Continuing in a similar vein to last year’s event, the films on offer at the 2023 London Film School Graduate Showcase display both a great sense of narrative inventiveness and a precise craftsmanship. Ranging from surreal hospital asylum-set dramas through to mockumentaries about cockney exorcists, it’s great to see the students push the boundaries of their imaginations for their final projects and impressively realise them with the skills they’ve accumulated throughout their studies. The showcase itself is taking place in person at Curzon Bloomsbury and Curzon Soho in London from January 23rd through to January 27th in addition to being online for a further few days until February 6th so there’s no excuse not to watch the eclectic work on offer. As always, the work recommended below is aimed at being somewhat of a taster, a selection of ten short films we’ve been particularly taken by from the programme, but we urge anyone watching to venture further into the catalogue of films produced by this year’s cohort.
Cold Water – Leanne O’Neill
Leanne O’Neill’s short drama is an impressively mature look at a career barmaid struggling to find time for herself amidst her care for those around her. When she finishes her working day she’s met with confrontation by her children which is followed by interactions with her boyfriend who needs her help smuggling cigarettes late at night. O’Neill’s film is at its best when the camera just rests on her protagonist’s face and you can see everything going on without the need for it to be said. An impressively mature piece of filmmaking that exemplifies the classic film school adage of ‘show don’t tell’.
The Gallivant – Rory Baynham
As a Kelly Reichardt fan I’d be remised not to compare Baynham’s short film to Old Joy, Reichardt’s take on the strange subtleties of male relationships. Baynham’s drama is about two men, both seeing life from different perspectives, one more traditional with fatherhood imminent and the other a more spiritual searcher who’s reflecting on his sobriety. Whilst the comparison to Old Joy is there on the surface through plot, The Gallivant carries a more British sensibility with a layer of straight-laced repression, in addition to a few moments of dry comedy, thrown into the mix.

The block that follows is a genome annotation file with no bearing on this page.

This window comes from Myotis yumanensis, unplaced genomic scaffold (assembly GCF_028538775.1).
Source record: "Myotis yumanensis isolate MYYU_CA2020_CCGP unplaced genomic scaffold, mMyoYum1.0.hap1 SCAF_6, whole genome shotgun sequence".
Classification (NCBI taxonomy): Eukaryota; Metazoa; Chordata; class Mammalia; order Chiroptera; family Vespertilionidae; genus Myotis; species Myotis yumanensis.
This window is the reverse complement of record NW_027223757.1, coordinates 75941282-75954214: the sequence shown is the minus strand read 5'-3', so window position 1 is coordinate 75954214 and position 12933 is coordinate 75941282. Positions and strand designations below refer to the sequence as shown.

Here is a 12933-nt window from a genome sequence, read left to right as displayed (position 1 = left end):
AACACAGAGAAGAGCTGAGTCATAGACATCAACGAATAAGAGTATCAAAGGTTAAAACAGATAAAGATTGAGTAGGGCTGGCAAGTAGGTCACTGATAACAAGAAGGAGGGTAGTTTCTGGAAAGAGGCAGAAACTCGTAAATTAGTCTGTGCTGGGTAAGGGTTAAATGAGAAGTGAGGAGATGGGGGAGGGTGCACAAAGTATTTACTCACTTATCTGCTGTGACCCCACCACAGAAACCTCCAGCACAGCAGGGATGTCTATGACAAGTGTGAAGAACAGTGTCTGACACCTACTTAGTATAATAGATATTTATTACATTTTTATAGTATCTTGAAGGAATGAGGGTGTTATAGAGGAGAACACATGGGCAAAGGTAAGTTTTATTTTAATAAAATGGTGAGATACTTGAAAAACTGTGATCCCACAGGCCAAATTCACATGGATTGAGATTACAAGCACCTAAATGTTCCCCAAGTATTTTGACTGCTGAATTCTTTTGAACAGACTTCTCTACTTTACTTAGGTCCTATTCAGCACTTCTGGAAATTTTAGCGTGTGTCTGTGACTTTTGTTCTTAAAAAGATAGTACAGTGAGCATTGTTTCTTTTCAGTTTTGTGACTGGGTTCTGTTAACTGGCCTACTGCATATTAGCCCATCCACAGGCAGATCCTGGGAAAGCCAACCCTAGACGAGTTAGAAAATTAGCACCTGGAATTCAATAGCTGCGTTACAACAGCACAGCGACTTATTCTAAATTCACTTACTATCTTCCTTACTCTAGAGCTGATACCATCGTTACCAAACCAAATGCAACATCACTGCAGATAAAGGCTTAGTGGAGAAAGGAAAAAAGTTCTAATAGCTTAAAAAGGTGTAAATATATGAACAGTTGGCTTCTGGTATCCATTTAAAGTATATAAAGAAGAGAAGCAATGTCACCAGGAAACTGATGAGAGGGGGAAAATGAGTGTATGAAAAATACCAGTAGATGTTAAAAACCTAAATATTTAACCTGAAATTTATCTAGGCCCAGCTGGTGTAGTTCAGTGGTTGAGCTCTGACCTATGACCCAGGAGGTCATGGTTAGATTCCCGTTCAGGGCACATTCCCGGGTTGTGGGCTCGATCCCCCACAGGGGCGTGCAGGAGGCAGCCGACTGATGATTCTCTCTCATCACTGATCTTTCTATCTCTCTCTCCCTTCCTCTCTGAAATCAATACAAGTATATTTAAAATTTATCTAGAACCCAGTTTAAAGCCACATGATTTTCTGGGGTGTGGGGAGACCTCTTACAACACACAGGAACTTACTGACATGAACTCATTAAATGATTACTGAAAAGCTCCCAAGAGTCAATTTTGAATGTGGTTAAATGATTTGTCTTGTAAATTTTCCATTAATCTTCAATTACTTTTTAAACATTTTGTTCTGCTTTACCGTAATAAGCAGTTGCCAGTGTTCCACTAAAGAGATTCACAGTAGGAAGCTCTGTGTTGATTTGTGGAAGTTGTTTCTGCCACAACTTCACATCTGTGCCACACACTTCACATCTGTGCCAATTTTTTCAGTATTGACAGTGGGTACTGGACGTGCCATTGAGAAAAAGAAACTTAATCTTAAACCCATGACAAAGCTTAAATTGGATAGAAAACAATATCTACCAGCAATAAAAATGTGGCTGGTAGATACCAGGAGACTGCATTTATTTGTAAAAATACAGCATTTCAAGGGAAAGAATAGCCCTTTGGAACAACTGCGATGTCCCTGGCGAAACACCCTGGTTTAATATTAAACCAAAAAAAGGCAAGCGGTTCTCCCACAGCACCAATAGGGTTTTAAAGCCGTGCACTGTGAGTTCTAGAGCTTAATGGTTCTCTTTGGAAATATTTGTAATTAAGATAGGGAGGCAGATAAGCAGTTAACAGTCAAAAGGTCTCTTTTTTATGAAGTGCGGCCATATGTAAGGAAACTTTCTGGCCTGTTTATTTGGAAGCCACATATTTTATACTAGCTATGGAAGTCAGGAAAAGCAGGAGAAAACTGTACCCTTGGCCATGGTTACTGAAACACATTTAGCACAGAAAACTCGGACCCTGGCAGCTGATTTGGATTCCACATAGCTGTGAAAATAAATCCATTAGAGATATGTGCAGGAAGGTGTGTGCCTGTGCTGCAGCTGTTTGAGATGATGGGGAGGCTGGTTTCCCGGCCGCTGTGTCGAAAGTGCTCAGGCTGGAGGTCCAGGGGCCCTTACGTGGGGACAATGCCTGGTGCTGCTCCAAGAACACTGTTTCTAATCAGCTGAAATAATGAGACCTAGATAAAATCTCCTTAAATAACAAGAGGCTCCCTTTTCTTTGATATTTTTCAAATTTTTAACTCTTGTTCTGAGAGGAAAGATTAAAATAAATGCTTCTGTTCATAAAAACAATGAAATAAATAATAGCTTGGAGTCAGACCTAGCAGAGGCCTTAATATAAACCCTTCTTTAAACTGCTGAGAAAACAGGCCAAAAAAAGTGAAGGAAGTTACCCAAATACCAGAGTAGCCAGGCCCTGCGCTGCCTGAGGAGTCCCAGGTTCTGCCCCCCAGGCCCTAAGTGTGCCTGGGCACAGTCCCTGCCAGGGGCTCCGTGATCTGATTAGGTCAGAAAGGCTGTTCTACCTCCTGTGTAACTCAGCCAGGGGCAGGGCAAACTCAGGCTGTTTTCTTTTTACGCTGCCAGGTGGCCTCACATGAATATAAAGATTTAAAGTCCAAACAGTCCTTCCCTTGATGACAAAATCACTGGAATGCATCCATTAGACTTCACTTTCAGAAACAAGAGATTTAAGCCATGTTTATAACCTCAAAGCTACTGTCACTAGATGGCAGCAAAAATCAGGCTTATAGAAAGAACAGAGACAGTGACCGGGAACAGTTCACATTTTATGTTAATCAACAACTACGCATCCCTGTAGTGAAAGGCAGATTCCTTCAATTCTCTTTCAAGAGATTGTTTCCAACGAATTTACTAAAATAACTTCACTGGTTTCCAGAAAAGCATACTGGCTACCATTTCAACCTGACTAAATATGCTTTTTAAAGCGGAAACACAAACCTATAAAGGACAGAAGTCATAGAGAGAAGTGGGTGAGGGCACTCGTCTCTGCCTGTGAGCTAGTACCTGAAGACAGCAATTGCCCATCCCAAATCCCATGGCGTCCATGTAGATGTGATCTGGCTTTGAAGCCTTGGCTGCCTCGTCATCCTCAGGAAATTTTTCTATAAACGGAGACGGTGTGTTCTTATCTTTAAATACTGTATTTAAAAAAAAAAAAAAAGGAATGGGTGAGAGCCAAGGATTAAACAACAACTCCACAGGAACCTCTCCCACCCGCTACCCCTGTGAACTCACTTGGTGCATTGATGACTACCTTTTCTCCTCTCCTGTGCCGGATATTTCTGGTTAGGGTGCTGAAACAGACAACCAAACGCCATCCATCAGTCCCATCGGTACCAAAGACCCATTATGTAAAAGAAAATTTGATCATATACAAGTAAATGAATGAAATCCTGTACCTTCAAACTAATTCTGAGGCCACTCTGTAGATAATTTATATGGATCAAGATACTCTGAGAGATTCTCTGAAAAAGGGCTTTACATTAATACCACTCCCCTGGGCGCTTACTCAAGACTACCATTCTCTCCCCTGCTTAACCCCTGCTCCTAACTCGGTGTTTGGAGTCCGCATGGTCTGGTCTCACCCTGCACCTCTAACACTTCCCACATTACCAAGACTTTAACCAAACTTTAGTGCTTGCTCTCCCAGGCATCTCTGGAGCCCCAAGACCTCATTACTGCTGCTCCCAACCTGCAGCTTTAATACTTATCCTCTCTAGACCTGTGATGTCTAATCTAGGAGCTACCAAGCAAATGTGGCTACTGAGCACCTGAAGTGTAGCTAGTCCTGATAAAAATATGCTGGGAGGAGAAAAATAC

Wetsuit – João Salgado
Tonally Salgado’s film plays like a hangout movie, following a group of young surfers as they talk over one another, smoke in abandoned bathrooms, and get up to no good. The wide-angle cinematography of Salgado’s short is immediately distinctive and gorgeous to look at but more importantly, it feels indicative of his characters’ widening, coming-of-age perspective. The real joy however lies in its naturalism and the organic, relaxed performances Salgado is able to glean from his young ensemble cast.
Un Dia – Nathan Legger
With the success of 2022’s Boiling Point and The Bear, the restaurant drama seems to be in vogue right now. That trend continues with Nathan Legger’s short about a restaurateur who finds herself pushed to her limits by aggravating customers, declining reservations and her brother’s continued unreliability. One of the most impressive aspects of Legger’s film is his production design as everything is captured in a fully functioning restaurant that feels lived-in and alive which gives the subtle story of hardship a strong sense of authenticity.